Although the Chemical Weapons Convention is primarily designed to eradicate chemical weapons and to prevent their re-emergence, it also contains important provisions relating to the promotion of free trade in chemicals and the open exchange of information and knowledge about the peaceful applications of chemistry.
The Preamble to the Convention promotes these activities as helping to strengthen economic and technological development of all States Parties. Yet, Article I of the Convention prohibits States Parties from assisting or encouraging other States in any way to produce chemical weapons. The Convention also restricts the production of many ‘dual-use’ chemicals, such as those that could be used both in the illegal production of chemical weapons and for peaceful chemical processes.
Ensuring the ban on chemical weapons is upheld, while promoting and facilitating the peaceful exchange of knowledge and trade of chemicals to support the development of States Parties, is a very delicate balancing-act. It requires the OPCW and States Parties to work together to support capacity-building as well as to strive for transparency and cooperation.
Economic and technological development is very important for States Parties, and thus it is one of the foundations within the Convention. Article XI relates specifically to economic and technological development.
States Parties are encouraged to cooperate internationally in the field of chemistry, and are encouraged to exchange scientific and technical information relating to the whole chemical lifecycle as long as it is for purposes not prohibited under the Convention. These ‘purposes not prohibited’ are located in Article II, which includes the following:
- Industrial, agricultural, research, medical, pharmaceutical or other peaceful purposes;
- Protective purposes, namely those purposes directly related to protection against toxic chemicals and to protection against chemical weapons;
- Military purposes not connected with the use of the chemical weapons and not dependent on the use of the toxic properties of chemicals as a method of warfare; and
- Law enforcement including domestic riot control purposes.
In the broadest sense, the OPCW and States Parties should work together to facilitate building and sharing chemical knowledge in ways that support peace and development within and between States Parties. To achieve this, the OPCW provides specific training and workshops to support capacity building and knowledge sharing in States Parties, acts as a forum for consultation and information sharing, and undertakes projects to engage with wider audiences and non-traditional stakeholders to raise-awareness of the Chemical Weapons Convention.
Fostering Peaceful and Secure Uses of Chemistry
The provisions of the CWC have to be effectively and stringently implemented to ensure that a global chemical weapons ban is achieved. Support programmes enhance the OPCW’s ability to check prohibited activity and to extend the benefits of peaceful uses of chemistry to all.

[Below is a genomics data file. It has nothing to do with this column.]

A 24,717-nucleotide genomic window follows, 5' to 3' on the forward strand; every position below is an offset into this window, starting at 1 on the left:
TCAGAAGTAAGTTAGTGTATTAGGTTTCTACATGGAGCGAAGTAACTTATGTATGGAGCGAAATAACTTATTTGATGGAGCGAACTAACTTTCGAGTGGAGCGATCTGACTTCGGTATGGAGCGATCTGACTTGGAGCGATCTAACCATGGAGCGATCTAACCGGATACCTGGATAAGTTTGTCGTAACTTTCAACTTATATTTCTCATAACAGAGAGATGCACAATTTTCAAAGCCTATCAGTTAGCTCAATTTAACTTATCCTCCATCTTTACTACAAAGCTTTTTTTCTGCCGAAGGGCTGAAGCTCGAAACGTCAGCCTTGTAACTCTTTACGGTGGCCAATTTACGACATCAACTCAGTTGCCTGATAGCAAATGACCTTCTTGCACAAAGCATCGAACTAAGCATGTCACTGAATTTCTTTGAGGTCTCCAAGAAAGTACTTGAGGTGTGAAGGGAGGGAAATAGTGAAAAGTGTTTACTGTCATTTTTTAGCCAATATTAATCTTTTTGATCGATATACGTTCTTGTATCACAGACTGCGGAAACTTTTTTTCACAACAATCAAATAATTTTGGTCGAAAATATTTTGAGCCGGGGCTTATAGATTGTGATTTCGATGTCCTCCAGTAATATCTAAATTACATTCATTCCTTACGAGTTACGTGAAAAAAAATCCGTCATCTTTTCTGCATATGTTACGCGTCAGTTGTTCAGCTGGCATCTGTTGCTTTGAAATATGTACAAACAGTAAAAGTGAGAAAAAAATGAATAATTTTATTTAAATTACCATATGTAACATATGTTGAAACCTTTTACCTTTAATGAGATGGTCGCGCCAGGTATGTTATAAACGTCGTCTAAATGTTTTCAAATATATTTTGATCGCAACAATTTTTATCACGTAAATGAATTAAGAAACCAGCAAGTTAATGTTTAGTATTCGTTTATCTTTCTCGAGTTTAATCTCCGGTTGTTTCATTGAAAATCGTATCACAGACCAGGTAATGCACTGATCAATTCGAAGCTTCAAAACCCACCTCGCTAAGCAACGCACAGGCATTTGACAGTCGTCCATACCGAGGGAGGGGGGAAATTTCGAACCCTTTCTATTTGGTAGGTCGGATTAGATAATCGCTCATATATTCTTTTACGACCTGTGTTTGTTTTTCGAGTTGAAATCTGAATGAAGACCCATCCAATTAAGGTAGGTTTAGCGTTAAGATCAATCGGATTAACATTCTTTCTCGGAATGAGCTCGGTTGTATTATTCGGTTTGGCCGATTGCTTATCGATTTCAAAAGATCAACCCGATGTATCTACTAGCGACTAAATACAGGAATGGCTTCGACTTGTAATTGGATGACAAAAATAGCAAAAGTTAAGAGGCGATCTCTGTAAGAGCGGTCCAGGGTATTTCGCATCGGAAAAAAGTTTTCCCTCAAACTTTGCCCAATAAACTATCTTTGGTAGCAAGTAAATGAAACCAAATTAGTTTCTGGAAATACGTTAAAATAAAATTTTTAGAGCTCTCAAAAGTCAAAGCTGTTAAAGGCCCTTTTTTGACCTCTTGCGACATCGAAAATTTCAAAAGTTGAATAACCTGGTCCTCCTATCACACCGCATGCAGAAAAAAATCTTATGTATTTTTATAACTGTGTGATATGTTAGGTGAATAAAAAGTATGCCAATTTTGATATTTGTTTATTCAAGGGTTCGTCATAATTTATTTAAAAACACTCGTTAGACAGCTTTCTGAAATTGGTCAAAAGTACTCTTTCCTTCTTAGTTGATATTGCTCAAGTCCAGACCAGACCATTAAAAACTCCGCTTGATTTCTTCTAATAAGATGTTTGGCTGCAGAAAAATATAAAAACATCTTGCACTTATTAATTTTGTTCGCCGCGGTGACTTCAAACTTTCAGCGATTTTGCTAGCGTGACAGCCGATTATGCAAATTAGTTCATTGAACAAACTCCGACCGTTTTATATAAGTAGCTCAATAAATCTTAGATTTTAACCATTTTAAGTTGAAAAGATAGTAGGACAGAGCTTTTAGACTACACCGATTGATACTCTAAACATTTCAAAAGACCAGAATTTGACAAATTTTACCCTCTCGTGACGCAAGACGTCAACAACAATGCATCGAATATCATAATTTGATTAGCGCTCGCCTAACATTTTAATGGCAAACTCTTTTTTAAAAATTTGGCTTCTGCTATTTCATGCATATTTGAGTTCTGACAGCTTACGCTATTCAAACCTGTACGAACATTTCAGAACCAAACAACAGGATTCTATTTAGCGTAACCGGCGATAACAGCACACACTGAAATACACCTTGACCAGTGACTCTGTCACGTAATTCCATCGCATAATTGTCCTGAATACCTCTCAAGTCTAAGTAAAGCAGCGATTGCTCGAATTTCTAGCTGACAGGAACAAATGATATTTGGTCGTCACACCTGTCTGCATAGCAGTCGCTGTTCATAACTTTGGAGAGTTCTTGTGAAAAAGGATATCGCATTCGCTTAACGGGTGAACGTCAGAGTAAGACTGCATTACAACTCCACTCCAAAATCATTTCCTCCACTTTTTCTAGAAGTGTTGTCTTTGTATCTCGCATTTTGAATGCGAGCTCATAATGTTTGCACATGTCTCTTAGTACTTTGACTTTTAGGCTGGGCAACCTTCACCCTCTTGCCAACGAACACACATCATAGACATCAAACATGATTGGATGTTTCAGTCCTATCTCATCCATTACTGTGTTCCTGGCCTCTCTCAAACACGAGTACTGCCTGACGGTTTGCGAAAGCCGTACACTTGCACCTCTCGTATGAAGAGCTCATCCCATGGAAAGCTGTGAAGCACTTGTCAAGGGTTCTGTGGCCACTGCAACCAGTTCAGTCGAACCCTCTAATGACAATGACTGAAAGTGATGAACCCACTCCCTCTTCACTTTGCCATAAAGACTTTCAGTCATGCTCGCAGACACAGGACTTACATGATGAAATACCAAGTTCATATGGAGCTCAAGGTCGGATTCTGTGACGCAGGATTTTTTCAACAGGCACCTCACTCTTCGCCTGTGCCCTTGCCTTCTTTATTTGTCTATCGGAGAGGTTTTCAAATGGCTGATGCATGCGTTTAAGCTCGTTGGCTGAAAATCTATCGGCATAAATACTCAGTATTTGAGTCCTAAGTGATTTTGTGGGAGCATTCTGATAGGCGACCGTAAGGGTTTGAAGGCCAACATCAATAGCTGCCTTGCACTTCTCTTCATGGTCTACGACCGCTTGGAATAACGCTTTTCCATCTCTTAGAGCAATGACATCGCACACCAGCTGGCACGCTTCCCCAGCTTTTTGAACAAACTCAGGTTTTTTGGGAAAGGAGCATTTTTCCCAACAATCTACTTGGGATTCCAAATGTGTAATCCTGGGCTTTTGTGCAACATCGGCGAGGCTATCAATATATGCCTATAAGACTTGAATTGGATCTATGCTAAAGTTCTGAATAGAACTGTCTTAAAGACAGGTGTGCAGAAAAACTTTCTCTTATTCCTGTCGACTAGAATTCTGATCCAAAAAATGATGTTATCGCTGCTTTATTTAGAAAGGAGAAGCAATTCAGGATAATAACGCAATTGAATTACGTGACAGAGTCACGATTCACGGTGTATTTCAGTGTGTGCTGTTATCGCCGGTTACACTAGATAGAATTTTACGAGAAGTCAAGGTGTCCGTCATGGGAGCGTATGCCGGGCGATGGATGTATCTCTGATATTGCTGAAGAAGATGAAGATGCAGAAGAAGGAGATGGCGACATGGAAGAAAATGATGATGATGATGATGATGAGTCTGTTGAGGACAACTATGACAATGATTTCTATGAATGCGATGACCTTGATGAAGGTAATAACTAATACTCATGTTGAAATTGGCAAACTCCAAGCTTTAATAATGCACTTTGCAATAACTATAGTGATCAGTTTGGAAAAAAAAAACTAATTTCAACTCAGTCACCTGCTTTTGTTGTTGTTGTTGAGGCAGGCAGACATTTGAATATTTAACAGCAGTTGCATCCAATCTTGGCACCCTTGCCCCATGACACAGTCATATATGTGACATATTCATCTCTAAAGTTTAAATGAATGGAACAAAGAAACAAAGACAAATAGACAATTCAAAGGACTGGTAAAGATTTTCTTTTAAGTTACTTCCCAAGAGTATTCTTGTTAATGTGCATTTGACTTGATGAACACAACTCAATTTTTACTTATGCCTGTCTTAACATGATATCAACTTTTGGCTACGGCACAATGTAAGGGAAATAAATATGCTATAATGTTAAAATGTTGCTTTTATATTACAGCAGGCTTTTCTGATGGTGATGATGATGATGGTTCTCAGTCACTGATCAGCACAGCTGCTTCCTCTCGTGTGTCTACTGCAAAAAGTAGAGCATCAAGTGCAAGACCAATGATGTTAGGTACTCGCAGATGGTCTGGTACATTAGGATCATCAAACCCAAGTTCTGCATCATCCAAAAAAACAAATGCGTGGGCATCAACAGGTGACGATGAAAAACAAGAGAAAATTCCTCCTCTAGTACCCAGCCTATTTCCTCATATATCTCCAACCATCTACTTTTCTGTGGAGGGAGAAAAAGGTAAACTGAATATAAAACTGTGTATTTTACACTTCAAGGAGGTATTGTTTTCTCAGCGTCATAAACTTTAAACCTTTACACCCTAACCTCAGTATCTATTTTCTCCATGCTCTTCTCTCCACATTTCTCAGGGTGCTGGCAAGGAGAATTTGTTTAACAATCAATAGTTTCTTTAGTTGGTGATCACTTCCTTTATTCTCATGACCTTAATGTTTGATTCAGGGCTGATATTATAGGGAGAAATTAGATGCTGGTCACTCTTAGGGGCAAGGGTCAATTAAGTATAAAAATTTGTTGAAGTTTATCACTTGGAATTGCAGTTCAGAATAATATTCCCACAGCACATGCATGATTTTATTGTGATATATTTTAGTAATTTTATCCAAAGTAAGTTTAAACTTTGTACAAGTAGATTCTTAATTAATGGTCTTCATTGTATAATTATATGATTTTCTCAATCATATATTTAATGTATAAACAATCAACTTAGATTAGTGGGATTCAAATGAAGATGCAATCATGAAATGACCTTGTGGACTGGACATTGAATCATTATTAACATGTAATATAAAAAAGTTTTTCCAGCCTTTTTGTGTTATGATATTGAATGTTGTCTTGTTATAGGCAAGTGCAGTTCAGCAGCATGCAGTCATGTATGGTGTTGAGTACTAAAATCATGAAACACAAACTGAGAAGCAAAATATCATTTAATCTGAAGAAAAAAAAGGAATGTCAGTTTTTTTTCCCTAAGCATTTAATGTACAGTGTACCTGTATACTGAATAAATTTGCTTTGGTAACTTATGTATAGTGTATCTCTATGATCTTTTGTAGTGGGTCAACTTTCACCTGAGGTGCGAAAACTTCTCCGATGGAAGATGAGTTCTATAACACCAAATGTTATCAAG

The Secretariat runs a number of programmes, services, and projects that support the exchange of information, equipment, and chemicals as well as foster the peaceful use of chemistry.
These initiatives bring together people from around the world to share knowledge and practices, learn about the Convention, build and foster relationships, and ultimately support the implementation of the Convention and strengthen the prohibition of chemical weapons.
These programmes focus on the need for strengthening economic and technological development through capacity building, facilitating exchanges of chemicals, equipment and scientific and technical information in the context of the development and uses of chemistry for purposes not prohibited under the Convention.
Enhancing Laboratory Capabilities
To maintain and increase the capacity of States Parties to fully implement the CWC, the Secretariat provides expert support to build and maintain the technical capabilities of analytical chemistry laboratories globally.
The OPCW has its own accreditation scheme through which it can determine ‘OPCW Designated’ laboratories around the world. This means the laboratory is of a high standard in regard to its chemical analysis capabilities as proven through a series of proficiency tests organised by the OPCW. This designation means the laboratory can receive samples for analysis from OPCW field missions and directly support the scientific expertise of the OPCW’s work. The Secretariat sponsors visits by experts to laboratories in States Parties to assess, among other things, long-term technical measures needed to help laboratories meet the criteria for OPCW designation.
Similar assistance is also rendered to laboratories that want to improve their capabilities without seeking OPCW designation. In addition to support for staff training, internships, and participation in scientific conferences, the Secretariat can assist with establishing quality assurance systems or preparing quality manuals.
The Secretariat can provide advice to States Parties on the best practices and appropriate technologies needed to destroy chemical weapons, including old or abandoned ones, as well as technical specifications and advice on inspection equipment. A variety of software is also available to the laboratories and specialised institutions in States Parties, including analytical chemistry databases and software that ensures the security of declaration data and enables exchanges of data between States Parties and the OPCW. The Secretariat supports staff training, visits to designated laboratories, and internships at international laboratories, including the OPCW Laboratory in Rijswijk (near The Hague), which has established a facility for training.